It came back, and I hated it. I even hated some of the things that were my ideas. It was a cool picture, but it was an ugly book cover. I voiced my concerns, and pointed out that it was quite different than what I had asked for, and requested something better. I got it, either on the second or third try, and I was pleased with the final product. I got it into bookstores, and made sure I was buying that cover outright as part of my package. I made sure they put ‘cover concept by Jay Norry’ in the beginning, instead of the credit all going to the artist; it was my idea, after all, and I’ve always had a plan to get around to re-doing it.
I didn’t want to take the time to learn a graphic design program back then, and I also didn’t want to take the time to seek out an artist specifically tuned in to what I was after. When it came time for the next book cover, I didn’t have to do these things either. At this point, Dawn had come back into my life. She had planned to be a graphic designer at one point, and had learned a lot about it. She learned more, listened to my concept for the next cover, and we came up with a way to do it ourselves. It still wasn’t cheap, but we were building a system for making our own covers. The first version was just what I had asked for; it looked terrible. So Dawn took my concept, tweaked it, and made it into a book cover. She did the same for the next two books, and the ‘Walking Between Worlds’ covers all turned out as good or better than I envisioned them.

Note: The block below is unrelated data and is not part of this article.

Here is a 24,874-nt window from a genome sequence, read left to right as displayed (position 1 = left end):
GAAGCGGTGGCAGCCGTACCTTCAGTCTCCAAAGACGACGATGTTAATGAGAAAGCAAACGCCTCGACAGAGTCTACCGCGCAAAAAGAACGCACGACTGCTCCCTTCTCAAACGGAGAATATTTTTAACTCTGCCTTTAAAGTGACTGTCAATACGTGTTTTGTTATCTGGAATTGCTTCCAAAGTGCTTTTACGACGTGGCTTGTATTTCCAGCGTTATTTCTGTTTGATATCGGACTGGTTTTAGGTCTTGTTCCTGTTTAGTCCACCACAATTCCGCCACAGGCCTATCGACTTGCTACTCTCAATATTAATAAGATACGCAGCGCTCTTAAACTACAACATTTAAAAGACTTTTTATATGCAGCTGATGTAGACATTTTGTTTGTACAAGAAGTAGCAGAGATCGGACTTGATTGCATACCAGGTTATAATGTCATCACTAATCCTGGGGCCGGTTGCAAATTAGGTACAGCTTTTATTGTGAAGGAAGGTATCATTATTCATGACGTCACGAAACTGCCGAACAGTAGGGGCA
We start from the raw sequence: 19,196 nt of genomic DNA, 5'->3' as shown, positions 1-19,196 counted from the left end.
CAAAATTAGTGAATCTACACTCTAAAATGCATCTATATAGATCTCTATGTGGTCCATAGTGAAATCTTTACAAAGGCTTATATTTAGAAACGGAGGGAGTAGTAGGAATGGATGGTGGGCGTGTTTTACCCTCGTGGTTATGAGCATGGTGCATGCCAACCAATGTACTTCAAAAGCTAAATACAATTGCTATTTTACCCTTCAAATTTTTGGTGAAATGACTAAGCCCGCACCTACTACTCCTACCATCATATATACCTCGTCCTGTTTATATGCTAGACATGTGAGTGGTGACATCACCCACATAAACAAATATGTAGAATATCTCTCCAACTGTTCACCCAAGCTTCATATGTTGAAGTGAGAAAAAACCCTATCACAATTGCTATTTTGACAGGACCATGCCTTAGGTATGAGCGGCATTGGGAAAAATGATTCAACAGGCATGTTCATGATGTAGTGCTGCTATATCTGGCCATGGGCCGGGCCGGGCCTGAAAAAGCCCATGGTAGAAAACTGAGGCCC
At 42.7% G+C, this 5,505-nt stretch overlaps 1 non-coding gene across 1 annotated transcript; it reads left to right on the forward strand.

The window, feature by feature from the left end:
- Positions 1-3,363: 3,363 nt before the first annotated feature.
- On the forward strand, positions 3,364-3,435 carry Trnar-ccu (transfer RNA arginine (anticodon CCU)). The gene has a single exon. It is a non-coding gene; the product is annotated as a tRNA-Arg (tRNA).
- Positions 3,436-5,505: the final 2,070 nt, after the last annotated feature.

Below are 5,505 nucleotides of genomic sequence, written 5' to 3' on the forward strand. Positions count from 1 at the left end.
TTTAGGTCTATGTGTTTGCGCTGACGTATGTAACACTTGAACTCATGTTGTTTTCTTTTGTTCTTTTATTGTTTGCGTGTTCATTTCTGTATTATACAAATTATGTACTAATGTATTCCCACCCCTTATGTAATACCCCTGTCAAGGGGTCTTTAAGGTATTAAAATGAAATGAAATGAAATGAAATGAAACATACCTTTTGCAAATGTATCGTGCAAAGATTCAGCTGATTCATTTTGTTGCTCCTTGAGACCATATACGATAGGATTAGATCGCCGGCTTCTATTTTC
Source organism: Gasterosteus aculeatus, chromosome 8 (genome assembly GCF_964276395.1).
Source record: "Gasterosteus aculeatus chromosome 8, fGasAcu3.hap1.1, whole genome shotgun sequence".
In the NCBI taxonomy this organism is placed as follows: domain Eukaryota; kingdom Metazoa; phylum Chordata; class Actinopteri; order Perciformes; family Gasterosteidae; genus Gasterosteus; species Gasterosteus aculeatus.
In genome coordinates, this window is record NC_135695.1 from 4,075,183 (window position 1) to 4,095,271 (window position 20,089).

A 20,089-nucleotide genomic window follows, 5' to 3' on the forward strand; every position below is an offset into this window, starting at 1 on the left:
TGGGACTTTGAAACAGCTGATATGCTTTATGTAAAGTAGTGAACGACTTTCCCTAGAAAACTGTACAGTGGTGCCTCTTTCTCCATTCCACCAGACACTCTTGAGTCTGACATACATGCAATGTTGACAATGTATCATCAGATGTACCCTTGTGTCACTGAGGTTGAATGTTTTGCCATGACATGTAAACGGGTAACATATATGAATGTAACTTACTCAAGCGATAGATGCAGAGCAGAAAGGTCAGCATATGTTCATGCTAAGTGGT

Then the ‘Year of the Zombie’ came. This was beyond both of us, and we knew it. I had the option of transferring my art to a new medium, putting the writing on hold, or finding an artist aligned with my vision. I learned a writing program instead of an illustrating one, because that was my focus. If I could clean up my writing process enough, I would have time to learn that later. We scoured the internet for artists, and sent messages out to several people whose work we liked. A couple of them got back to us right away, and one of them was the one I had been hoping for all along. He had time, and was surprisingly affordable, and I did the same thing with him that I had done with all my other covers: I described it in detail, sketched it, and was very specific about what went where.